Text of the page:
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IFAC Reflections Part 2
January 22, 2019
A review of Jerome Simian’s workshops on physical preparation for sport. I had to choose between different “strands” of coaching topics at the IFAC conference in Loughborough. A difficult choice, not wanting to miss out on some excellent speakers. I chose to attend Simian’s because of a quote I heard on the HMMR podcast: “I […]

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Speed training drills

high kneesWhy the “High Knees Drill” can make you run slower.

In answer to this question from Hanni Jonas, who came on one of our strength and conditioning courses:

Thanks a lot for the course it was very interesting. Though I was thinking quite a bit of your point about fast feet (high knees)being not really useful for speed training  in the wider context.

As I learned these exercises all my life as key exercises for sprint coordination, I wonder if they are not useful in terms of fast coordination of elements and for the learning of tension and relaxing, as well for right movement of arms? and at least by active foot movement for that purpose too. It would be really nice if you would help me clear that point.

Hanni – “high knees” are often used as speed drills, but just because it is always done, doesn’t mean that it is right. As we discussed on the course, if you focus on hip elevation and foot reactivity drills, then the knee will take care of itself.

If you focus on lifting the knee up, then torso elevation, hip placement and hamstring tension may all be compromised, and then this will adversely affect running speed.

Lifting knees up high will not aid fast co-ordination, as we said, even ladder drills may be more beneficial in that context, but skipping with lower feet and ankle elevation will assist in quicker movements.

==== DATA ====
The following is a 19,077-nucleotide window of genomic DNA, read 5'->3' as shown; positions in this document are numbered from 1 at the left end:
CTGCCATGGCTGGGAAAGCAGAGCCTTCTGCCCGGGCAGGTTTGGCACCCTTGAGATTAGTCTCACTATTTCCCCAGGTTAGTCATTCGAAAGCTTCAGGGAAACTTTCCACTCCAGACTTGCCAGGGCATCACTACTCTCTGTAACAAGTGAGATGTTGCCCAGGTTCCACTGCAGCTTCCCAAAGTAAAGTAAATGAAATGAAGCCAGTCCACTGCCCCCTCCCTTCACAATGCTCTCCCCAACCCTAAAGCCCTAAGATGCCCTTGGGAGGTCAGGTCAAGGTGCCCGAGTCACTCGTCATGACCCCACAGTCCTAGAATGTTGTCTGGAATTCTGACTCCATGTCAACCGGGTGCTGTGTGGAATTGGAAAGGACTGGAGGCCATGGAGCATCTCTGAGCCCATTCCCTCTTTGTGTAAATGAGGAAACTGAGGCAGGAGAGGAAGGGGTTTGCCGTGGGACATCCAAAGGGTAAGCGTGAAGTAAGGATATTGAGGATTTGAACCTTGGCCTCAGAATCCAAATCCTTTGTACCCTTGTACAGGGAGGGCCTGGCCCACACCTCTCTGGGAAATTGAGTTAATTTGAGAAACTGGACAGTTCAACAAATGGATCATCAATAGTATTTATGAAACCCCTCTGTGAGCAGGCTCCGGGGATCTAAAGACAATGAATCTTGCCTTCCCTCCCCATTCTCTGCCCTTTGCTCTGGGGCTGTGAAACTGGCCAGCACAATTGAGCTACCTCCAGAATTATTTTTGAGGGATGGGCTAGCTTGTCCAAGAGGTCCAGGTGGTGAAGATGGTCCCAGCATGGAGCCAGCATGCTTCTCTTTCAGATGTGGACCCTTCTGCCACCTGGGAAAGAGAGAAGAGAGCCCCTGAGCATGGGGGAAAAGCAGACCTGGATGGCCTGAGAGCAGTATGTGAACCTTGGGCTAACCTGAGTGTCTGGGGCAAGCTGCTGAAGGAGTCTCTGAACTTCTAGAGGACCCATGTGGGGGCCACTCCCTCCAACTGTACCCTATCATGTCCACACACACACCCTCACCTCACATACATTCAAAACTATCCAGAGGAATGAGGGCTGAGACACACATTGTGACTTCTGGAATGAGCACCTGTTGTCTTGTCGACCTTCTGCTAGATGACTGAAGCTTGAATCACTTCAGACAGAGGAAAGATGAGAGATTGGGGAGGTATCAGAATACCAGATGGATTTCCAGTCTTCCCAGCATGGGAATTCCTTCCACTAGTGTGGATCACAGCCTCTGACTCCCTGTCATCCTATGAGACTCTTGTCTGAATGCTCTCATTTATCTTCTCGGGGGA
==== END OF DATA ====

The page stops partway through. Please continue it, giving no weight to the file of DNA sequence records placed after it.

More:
The knee may, or may not be high, but it is the activation of the free hip that is the key to better running. The problem is that the cue “high knees” is incorrect and leads to bad execution of the otherwise good skip drill.

Read here for more on speed training advice and  sprinting technique 

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Millfield School
For the past 2 years, as Head of Athletic Development, James has made a significant contribution to the development and understanding of athletic development among our sports programmes. With knowledge and passion, he has continually championed best practise in relation to the athletic development of young athletes, and been unstinting in the rigour of its delivery. As a coach, James has made a direct contribution to the development of several prominent individuals, as well as more broadly to our squads.

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Athletic Development Coach – WILLAND
20 Feb 2019

Athletic Development Coach Venue: WILLAND Date: Wednesday 20th February. Time 0900-1630. Booking deadline Friday 8 February Is the ‘Athletic Development Coach’ course for me? This particular course is for our junior members to attend. If you are interested in attending please contact Carly. What will I learn? Course Goals and Objectives Candidates will be expected […]